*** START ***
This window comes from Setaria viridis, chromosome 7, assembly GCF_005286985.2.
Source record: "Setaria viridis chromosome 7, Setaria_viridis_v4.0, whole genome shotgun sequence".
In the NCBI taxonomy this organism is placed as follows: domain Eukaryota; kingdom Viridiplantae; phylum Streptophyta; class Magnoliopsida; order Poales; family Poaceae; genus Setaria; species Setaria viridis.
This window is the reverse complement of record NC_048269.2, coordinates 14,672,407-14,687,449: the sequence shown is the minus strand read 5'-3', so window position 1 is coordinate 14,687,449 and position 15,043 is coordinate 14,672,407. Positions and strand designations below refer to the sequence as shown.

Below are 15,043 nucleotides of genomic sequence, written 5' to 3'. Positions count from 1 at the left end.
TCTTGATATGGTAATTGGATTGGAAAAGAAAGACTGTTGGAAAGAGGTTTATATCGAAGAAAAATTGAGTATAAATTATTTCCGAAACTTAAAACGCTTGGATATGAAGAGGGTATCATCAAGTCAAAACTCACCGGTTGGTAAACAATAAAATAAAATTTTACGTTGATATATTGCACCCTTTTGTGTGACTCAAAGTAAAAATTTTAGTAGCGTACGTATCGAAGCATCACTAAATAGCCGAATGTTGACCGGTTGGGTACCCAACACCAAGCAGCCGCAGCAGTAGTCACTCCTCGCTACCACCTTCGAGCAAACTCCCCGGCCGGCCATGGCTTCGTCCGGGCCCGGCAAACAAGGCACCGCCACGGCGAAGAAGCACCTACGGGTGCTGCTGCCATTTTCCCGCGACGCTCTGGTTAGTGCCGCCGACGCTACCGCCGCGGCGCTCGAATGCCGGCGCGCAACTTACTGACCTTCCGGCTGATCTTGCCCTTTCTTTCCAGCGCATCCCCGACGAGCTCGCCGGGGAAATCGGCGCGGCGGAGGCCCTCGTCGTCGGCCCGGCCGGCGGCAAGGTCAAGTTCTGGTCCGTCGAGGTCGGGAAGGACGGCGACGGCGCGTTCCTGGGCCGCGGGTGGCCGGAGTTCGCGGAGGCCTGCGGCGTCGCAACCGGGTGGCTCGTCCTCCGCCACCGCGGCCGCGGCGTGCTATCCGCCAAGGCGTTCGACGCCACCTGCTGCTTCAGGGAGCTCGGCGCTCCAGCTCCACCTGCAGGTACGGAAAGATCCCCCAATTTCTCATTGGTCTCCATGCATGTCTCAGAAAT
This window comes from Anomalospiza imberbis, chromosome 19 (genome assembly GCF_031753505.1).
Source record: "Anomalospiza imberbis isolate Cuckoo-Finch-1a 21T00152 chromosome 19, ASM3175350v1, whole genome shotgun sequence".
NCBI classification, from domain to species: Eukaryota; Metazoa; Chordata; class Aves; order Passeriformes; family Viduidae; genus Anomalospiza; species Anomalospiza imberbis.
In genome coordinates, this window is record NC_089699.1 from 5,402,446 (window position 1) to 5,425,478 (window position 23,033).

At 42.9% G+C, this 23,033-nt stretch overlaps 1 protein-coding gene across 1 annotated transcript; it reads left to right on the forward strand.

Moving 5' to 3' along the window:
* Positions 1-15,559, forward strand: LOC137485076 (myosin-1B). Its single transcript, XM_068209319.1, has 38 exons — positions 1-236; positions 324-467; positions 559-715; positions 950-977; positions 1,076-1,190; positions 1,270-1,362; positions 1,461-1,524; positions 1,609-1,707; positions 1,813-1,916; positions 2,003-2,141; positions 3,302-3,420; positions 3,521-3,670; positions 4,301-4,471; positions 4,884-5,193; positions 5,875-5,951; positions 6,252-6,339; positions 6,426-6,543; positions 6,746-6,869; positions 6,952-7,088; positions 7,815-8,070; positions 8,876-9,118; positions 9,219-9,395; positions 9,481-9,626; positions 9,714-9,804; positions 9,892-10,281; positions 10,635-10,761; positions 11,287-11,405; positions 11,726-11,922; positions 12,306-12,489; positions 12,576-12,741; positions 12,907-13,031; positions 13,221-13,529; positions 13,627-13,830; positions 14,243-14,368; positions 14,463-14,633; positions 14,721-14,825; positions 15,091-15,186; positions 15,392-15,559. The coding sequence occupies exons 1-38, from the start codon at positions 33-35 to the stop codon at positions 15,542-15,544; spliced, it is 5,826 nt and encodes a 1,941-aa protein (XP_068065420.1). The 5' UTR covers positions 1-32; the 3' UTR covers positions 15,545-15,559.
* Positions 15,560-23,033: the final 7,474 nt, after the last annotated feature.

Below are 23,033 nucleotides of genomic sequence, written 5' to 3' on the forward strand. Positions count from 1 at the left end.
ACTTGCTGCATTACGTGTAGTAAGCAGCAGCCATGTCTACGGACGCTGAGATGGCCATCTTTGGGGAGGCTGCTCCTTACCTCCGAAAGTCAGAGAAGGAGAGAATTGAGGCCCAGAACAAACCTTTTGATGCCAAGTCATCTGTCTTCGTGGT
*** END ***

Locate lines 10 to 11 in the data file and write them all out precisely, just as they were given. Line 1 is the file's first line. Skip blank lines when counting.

In genome coordinates, this window is record NC_089699.1 from 5,402,446 (window position 1) to 5,425,478 (window position 23,033).

At 42.9% G+C, this 23,033-nt stretch overlaps 1 protein-coding gene across 1 annotated transcript; it reads left to right on the forward strand.